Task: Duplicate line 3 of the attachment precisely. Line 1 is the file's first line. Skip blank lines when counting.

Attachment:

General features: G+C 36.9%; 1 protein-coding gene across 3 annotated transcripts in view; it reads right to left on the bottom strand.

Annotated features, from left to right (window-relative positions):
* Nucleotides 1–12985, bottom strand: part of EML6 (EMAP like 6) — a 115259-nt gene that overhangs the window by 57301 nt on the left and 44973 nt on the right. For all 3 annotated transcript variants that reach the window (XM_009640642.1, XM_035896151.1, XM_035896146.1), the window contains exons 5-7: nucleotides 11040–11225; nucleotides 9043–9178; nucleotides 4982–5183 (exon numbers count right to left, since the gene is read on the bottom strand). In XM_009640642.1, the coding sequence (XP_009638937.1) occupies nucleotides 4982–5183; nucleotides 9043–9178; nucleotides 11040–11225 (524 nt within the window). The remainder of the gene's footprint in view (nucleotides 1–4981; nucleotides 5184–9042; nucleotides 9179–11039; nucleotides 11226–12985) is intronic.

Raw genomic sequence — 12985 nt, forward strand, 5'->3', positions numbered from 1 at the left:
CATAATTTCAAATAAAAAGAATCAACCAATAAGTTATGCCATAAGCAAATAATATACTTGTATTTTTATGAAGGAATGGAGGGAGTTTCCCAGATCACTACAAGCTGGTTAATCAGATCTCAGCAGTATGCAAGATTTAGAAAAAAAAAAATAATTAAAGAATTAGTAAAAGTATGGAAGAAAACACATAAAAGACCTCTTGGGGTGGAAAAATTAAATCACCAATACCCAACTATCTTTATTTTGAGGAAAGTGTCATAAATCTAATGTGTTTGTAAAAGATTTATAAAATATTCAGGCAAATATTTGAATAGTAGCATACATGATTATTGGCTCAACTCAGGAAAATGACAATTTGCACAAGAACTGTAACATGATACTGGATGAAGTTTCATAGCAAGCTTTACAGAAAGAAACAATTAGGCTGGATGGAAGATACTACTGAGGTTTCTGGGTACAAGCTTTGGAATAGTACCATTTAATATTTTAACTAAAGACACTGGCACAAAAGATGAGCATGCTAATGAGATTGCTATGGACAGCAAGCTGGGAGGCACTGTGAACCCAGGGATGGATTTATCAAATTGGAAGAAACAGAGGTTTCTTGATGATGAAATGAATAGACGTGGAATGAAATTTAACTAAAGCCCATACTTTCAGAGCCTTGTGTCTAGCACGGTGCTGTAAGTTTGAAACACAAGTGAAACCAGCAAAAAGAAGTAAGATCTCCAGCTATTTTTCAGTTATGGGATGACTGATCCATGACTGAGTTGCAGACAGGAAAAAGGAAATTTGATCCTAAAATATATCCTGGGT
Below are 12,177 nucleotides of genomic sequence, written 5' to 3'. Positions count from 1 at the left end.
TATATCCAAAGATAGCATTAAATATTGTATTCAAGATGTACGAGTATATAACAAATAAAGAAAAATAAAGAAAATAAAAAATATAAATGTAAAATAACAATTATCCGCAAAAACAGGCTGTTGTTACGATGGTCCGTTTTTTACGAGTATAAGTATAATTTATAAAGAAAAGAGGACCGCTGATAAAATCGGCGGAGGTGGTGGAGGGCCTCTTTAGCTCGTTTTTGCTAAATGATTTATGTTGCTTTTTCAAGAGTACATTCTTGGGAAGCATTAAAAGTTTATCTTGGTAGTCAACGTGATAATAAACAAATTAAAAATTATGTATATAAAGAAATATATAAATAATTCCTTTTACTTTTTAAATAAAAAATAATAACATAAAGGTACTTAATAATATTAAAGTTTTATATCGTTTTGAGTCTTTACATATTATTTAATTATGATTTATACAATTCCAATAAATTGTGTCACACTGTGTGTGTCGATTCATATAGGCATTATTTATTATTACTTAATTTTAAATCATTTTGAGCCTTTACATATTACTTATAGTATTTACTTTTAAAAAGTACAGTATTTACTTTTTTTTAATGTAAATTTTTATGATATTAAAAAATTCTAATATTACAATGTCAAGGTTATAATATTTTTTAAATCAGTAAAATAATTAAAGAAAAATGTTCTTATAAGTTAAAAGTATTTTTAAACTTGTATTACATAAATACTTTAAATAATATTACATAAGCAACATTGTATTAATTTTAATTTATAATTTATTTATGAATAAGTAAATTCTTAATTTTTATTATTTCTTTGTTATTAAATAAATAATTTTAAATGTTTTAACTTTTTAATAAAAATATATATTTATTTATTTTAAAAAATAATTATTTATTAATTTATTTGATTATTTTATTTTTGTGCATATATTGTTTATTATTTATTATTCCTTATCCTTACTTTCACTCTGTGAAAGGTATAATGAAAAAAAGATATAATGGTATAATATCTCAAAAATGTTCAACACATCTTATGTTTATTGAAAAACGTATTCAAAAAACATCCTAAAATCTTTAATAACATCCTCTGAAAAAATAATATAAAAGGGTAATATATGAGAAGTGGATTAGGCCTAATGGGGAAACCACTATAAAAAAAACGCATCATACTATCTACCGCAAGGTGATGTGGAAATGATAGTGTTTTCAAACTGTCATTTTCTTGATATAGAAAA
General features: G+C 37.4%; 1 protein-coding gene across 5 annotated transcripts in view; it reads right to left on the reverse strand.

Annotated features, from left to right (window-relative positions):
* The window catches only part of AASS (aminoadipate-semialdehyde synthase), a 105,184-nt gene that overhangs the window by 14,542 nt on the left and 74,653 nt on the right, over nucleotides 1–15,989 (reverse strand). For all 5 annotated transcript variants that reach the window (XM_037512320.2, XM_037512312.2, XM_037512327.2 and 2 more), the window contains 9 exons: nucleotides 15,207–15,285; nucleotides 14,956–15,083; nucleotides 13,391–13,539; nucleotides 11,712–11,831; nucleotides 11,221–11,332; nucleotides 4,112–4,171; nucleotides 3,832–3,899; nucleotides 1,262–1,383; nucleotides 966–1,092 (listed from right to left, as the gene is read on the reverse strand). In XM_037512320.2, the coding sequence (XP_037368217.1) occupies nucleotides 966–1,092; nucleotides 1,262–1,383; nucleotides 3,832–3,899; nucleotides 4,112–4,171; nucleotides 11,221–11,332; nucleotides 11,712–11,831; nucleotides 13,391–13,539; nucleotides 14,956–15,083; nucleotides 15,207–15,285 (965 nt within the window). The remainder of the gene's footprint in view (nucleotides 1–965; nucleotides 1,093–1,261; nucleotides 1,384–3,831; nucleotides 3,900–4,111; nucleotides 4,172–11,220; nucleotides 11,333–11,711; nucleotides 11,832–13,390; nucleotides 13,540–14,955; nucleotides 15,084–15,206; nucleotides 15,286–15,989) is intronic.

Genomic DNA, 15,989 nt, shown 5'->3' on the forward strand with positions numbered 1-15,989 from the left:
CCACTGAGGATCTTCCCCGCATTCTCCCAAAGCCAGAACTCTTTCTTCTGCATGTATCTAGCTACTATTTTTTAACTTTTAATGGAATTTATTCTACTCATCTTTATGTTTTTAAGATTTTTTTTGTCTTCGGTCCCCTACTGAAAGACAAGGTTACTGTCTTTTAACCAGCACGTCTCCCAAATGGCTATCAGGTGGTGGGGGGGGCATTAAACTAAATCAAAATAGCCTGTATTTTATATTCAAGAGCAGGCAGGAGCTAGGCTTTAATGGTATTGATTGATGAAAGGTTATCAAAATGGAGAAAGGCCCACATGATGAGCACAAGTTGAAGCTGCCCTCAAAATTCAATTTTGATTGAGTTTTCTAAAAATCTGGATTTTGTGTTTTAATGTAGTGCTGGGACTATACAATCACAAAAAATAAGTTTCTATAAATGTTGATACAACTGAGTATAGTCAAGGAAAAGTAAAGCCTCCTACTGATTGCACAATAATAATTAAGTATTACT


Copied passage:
* Nucleotides 1–12985, bottom strand: part of EML6 (EMAP like 6) — a 115259-nt gene that overhangs the window by 57301 nt on the left and 44973 nt on the right. For all 3 annotated transcript variants that reach the window (XM_009640642.1, XM_035896151.1, XM_035896146.1), the window contains exons 5-7: nucleotides 11040–11225; nucleotides 9043–9178; nucleotides 4982–5183 (exon numbers count right to left, since the gene is read on the bottom strand). In XM_009640642.1, the coding sequence (XP_009638937.1) occupies nucleotides 4982–5183; nucleotides 9043–9178; nucleotides 11040–11225 (524 nt within the window). The remainder of the gene's footprint in view (nucleotides 1–4981; nucleotides 5184–9042; nucleotides 9179–11039; nucleotides 11226–12985) is intronic.